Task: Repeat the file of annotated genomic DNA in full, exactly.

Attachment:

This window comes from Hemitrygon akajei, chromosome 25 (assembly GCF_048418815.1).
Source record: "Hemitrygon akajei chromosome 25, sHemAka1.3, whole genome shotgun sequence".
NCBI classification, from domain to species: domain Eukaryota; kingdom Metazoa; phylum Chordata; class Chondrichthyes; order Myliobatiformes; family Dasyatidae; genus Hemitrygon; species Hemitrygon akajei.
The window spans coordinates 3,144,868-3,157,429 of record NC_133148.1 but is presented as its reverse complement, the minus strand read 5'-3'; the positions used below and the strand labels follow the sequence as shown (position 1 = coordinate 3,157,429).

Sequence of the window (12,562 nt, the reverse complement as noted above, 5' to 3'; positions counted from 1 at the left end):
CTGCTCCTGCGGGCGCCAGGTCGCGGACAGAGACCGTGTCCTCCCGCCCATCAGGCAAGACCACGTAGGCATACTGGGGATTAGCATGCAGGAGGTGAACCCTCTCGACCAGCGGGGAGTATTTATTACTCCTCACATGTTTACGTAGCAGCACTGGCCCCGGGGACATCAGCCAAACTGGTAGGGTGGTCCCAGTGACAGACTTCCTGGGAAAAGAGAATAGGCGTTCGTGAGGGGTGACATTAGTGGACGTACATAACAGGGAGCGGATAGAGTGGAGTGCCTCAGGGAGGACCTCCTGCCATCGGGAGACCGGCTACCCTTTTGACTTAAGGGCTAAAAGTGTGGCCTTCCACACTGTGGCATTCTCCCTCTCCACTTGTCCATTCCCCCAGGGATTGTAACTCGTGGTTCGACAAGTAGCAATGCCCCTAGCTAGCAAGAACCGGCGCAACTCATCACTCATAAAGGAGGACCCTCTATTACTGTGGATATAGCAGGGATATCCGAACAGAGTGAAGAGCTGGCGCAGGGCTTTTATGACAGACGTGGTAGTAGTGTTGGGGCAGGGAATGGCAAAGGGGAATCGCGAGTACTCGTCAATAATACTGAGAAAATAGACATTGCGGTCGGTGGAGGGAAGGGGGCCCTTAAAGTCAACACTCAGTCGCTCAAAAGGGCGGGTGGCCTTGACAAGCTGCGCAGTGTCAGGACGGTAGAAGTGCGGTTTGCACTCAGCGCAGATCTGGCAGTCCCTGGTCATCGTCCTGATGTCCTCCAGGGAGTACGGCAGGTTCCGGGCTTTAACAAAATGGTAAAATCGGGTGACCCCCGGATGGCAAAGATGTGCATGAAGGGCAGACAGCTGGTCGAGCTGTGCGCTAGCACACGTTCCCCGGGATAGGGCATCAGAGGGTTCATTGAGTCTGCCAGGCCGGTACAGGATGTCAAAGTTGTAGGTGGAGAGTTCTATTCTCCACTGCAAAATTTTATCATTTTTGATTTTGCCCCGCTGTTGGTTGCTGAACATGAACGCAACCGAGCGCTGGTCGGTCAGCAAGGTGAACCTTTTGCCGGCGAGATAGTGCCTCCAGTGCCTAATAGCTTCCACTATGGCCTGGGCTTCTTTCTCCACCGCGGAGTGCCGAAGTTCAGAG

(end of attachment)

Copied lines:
This window comes from Hemitrygon akajei, chromosome 25 (assembly GCF_048418815.1).
Source record: "Hemitrygon akajei chromosome 25, sHemAka1.3, whole genome shotgun sequence".
NCBI classification, from domain to species: domain Eukaryota; kingdom Metazoa; phylum Chordata; class Chondrichthyes; order Myliobatiformes; family Dasyatidae; genus Hemitrygon; species Hemitrygon akajei.
The window spans coordinates 3,144,868-3,157,429 of record NC_133148.1 but is presented as its reverse complement, the minus strand read 5'-3'; the positions used below and the strand labels follow the sequence as shown (position 1 = coordinate 3,157,429).

Sequence of the window (12,562 nt, the reverse complement as noted above, 5' to 3'; positions counted from 1 at the left end):
CTGCTCCTGCGGGCGCCAGGTCGCGGACAGAGACCGTGTCCTCCCGCCCATCAGGCAAGACCACGTAGGCATACTGGGGATTAGCATGCAGGAGGTGAACCCTCTCGACCAGCGGGGAGTATTTATTACTCCTCACATGTTTACGTAGCAGCACTGGCCCCGGGGACATCAGCCAAACTGGTAGGGTGGTCCCAGTGACAGACTTCCTGGGAAAAGAGAATAGGCGTTCGTGAGGGGTGACATTAGTGGACGTACATAACAGGGAGCGGATAGAGTGGAGTGCCTCAGGGAGGACCTCCTGCCATCGGGAGACCGGCTACCCTTTTGACTTAAGGGCTAAAAGTGTGGCCTTCCACACTGTGGCATTCTCCCTCTCCACTTGTCCATTCCCCCAGGGATTGTAACTCGTGGTTCGACAAGTAGCAATGCCCCTAGCTAGCAAGAACCGGCGCAACTCATCACTCATAAAGGAGGACCCTCTATTACTGTGGATATAGCAGGGATATCCGAACAGAGTGAAGAGCTGGCGCAGGGCTTTTATGACAGACGTGGTAGTAGTGTTGGGGCAGGGAATGGCAAAGGGGAATCGCGAGTACTCGTCAATAATACTGAGAAAATAGACATTGCGGTCGGTGGAGGGAAGGGGGCCCTTAAAGTCAACACTCAGTCGCTCAAAAGGGCGGGTGGCCTTGACAAGCTGCGCAGTGTCAGGACGGTAGAAGTGCGGTTTGCACTCAGCGCAGATCTGGCAGTCCCTGGTCATCGTCCTGATGTCCTCCAGGGAGTACGGCAGGTTCCGGGCTTTAACAAAATGGTAAAATCGGGTGACCCCCGGATGGCAAAGATGTGCATGAAGGGCAGACAGCTGGTCGAGCTGTGCGCTAGCACACGTTCCCCGGGATAGGGCATCAGAGGGTTCATTGAGTCTGCCAGGCCGGTACAGGATGTCAAAGTTGTAGGTGGAGAGTTCTATTCTCCACTGCAAAATTTTATCATTTTTGATTTTGCCCCGCTGTTGGTTGCTGAACATGAACGCAACCGAGCGCTGGTCGGTCAGCAAGGTGAACCTTTTGCCGGCGAGATAGTGCCTCCAGTGCCTAATAGCTTCCACTATGGCCTGGGCTTCTTTCTCCACCGCGGAGTGCCGAAGTTCAGAG